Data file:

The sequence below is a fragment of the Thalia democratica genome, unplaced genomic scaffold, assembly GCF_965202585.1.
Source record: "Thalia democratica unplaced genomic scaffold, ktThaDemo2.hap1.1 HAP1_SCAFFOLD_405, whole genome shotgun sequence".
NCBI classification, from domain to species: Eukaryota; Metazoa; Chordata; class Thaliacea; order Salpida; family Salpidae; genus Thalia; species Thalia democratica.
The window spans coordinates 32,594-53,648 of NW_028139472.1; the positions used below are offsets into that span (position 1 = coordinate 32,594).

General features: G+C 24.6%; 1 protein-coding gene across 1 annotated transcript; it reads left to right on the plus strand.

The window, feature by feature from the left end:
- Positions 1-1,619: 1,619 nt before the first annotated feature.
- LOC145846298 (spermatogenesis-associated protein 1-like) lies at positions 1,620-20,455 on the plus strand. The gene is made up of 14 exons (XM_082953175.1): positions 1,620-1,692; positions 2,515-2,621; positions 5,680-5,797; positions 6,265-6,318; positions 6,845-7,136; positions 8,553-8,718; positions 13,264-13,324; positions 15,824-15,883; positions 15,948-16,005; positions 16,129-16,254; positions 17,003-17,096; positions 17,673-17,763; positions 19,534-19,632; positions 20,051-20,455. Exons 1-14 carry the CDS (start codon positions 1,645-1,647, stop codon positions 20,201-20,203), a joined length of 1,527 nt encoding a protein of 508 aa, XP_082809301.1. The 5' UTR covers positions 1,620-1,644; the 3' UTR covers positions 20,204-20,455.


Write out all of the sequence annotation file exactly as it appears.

The sequence below is a fragment of the Thalia democratica genome, unplaced genomic scaffold, assembly GCF_965202585.1.
Source record: "Thalia democratica unplaced genomic scaffold, ktThaDemo2.hap1.1 HAP1_SCAFFOLD_405, whole genome shotgun sequence".
NCBI classification, from domain to species: Eukaryota; Metazoa; Chordata; class Thaliacea; order Salpida; family Salpidae; genus Thalia; species Thalia democratica.
The window spans coordinates 32,594-53,648 of NW_028139472.1; the positions used below are offsets into that span (position 1 = coordinate 32,594).

General features: G+C 24.6%; 1 protein-coding gene across 1 annotated transcript; it reads left to right on the plus strand.

The window, feature by feature from the left end:
- Positions 1-1,619: 1,619 nt before the first annotated feature.
- LOC145846298 (spermatogenesis-associated protein 1-like) lies at positions 1,620-20,455 on the plus strand. The gene is made up of 14 exons (XM_082953175.1): positions 1,620-1,692; positions 2,515-2,621; positions 5,680-5,797; positions 6,265-6,318; positions 6,845-7,136; positions 8,553-8,718; positions 13,264-13,324; positions 15,824-15,883; positions 15,948-16,005; positions 16,129-16,254; positions 17,003-17,096; positions 17,673-17,763; positions 19,534-19,632; positions 20,051-20,455. Exons 1-14 carry the CDS (start codon positions 1,645-1,647, stop codon positions 20,201-20,203), a joined length of 1,527 nt encoding a protein of 508 aa, XP_082809301.1. The 5' UTR covers positions 1,620-1,644; the 3' UTR covers positions 20,204-20,455.